One such study done in November 2020 found that COVID-19 patients who had low levels of vitamin D had a higher chance of dying from the disease. The study published in Scientific Reports found that severe COVID-19 patients had "markedly low" vitamin D levels and high inflammatory responses. The Indian authors recommended "mass administration of vitamin D supplements" to populations at risk for COVID-19."
A later study from May 2021, also published in Scientific Reports, noted the positive effects of vitamin D on the immune system. It argued that vitamin D promotes the expression of anti-inflammatory cytokines and reduces pro-inflammatory cytokines. Many COVID-19 treatments focused on eliminating the virus in the body instead of regulating the hyper-inflammation caused by these cytokines.
Cytokines are proteins produced by the body to control inflammation. These cytokines are released in the case of infections, but there are times that excess cytokines than needed are produced. This resulting "cytokine storm" becomes dangerous – and has been linked to the deaths of COVID-19 patients.
The authors of the May 2021 study then looked at the effects of Pulse D therapy on COVID-19 patients' cytokine levels. Pulse D therapy involved daily high-dose supplementation with vitamin D – as much as 60,000 international units (IU) – for a period of eight to 10 days. The therapy was done alongside standard therapy that COVID-19 patients received.
The patients who underwent Pulse D therapy saw their vitamin D levels increase significantly. Meanwhile, their inflammatory markers significantly decreased without any side effects. Thus, the study authors concluded that Pulse D therapy could be safely added to COVID-19 treatment protocols for improved outcomes.
Another study from June 2021 noted the positive effects of a type of vitamin D on COVID-19 patients in Spain. The study published in the Journal of Clinical Endocrinology & Metabolism involved researchers giving vitamin D3, also called calcifediol, to patients in the COVID-19 ward of Hospital del Mar in Barcelona.
About half of the patients received 21,280 IU of vitamin D3 on the first day of the study, while the other half did not. The vitamin D3 group received an extra 10,640 IU of calcifediol on the third, seventh, 15th and 30th day of the study.
COVID-19 patients who received vitamin D3 fared significantly better, with only 4.5 percent requiring intensive care unit (ICU) admission. On the other hand, 21 percent of patients in the group that did not receive vitamin D3 required ICU admission. Treatment with vitamin D3 also reduced the COVID-19 fatality rate, with only 4.7 percent of the vitamin D3 group dying compared to the 15.9 percent death rate in the non-vitamin D3 group.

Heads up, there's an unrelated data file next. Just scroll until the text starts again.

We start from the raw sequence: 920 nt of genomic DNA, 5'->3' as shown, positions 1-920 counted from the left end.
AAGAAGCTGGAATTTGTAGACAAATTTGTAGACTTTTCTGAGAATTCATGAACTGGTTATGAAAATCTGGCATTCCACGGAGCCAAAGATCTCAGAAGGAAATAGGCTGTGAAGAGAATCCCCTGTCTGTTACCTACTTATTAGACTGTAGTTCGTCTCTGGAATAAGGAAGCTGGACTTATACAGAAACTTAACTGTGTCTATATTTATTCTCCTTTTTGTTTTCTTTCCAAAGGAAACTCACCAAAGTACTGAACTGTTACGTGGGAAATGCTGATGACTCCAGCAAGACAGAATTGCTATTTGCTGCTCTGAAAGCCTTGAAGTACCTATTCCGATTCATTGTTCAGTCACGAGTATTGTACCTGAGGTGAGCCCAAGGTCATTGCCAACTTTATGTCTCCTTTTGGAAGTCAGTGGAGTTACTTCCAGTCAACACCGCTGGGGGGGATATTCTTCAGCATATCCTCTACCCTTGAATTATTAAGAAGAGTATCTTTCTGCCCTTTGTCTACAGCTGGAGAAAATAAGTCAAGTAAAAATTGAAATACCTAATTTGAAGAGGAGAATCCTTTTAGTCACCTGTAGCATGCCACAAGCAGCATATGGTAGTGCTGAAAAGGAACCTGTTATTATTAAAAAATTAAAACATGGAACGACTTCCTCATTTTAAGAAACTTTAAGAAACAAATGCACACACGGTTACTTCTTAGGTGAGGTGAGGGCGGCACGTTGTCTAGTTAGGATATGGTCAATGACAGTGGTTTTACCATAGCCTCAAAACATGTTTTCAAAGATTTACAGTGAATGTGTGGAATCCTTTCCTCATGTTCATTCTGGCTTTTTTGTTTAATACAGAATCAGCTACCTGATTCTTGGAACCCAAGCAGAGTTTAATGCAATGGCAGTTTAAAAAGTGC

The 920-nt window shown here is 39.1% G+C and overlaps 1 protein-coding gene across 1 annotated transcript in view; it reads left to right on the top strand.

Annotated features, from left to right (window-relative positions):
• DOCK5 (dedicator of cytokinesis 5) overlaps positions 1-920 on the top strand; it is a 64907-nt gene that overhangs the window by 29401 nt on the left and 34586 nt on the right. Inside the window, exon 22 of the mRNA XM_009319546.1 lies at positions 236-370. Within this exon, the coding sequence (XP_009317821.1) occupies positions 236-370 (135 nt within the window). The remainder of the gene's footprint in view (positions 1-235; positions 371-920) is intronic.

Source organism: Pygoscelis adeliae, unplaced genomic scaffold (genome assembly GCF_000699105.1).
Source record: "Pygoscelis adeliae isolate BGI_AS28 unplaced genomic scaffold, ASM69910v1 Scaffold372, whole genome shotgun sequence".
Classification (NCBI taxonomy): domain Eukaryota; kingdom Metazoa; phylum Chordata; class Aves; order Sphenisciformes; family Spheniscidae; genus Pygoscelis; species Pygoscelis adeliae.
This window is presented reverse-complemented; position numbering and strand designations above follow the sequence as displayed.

The authors of the June 2021 study concluded: "In patients hospitalized with COVID-19, calcifediol treatment significantly reduced ICU admission and mortality." Initially submitted in January 2021, it was only published in June.
British Member of Parliament David Davis welcomed the study's findings at the time of its submission. He tweeted back in February 2021: "This is a very important study on vitamin D and COVID-19. Its findings are incredibly clear." He further remarked that the study's conclusion "should result in this therapy being administered to every [COVID-19] patient in every hospital."
A May 2020 statement by the French National Academy of Medicine (ANM) also espoused vitamin D as a "simple and inexpensive measure" against COVID-19. It elaborated: "Vitamin D cannot be considered as a preventive or a curative treatment for [SARS-CoV-2] infection. However, by mitigating the inflammatory [cytokine] storm and its consequences, it could be considered as an adjunct to any form of therapy."
The ANM recommended that COVID-19 patients above 60 years old get tested for vitamin D levels. It advised that the same patients take 50,000 IU to 100,000 IU of vitamin D once the deficiency is confirmed to "help limit respiratory complications." Furthermore, the ANM suggested that people below 60 years old who test positive for COVID-19 take a daily dose of 800 IU to 1,000 IU of vitamin D.
But in spite of the positive effects of vitamin D on COVID-19 patients, the U.S. has refused to acknowledge its potential as a treatment. The U.S. National Institutes of Health noted that low vitamin D levels "have been associated with an increased risk of community-acquired pneumonia in older adults and children" in observational studies. However, its guidance from April 21 said: "There is insufficient evidence to recommend either for or against the use of vitamin D for the prevention or treatment of COVID-19."